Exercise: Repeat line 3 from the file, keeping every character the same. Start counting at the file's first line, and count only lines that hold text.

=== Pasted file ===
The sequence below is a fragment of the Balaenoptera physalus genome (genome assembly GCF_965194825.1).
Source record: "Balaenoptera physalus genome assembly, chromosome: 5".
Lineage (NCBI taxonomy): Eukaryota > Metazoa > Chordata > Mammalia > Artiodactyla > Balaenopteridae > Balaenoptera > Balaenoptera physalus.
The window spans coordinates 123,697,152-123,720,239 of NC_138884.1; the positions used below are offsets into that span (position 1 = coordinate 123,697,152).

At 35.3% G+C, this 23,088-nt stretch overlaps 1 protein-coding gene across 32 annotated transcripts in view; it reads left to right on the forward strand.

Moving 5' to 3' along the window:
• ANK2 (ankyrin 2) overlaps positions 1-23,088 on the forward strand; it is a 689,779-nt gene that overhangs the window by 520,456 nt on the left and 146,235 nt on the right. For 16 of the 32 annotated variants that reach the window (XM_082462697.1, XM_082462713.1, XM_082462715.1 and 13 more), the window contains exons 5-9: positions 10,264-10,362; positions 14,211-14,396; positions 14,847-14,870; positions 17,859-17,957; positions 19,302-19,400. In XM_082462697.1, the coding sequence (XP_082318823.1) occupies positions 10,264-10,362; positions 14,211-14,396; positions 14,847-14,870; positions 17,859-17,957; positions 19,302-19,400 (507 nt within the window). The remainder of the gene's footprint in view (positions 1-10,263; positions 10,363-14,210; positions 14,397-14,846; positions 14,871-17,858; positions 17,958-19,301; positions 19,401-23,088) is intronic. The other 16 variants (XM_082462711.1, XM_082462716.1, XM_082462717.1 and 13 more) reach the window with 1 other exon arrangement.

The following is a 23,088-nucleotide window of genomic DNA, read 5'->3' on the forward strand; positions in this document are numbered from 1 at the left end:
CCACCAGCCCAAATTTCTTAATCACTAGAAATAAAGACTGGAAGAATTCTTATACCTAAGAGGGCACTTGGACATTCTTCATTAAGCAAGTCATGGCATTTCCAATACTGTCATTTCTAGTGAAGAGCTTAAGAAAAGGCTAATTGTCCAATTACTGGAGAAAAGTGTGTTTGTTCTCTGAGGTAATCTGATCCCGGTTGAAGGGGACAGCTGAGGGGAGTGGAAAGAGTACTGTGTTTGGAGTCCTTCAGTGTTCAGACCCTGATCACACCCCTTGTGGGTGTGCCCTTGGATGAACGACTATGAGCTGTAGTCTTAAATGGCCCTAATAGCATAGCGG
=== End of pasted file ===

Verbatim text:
Lineage (NCBI taxonomy): Eukaryota > Metazoa > Chordata > Mammalia > Artiodactyla > Balaenopteridae > Balaenoptera > Balaenoptera physalus.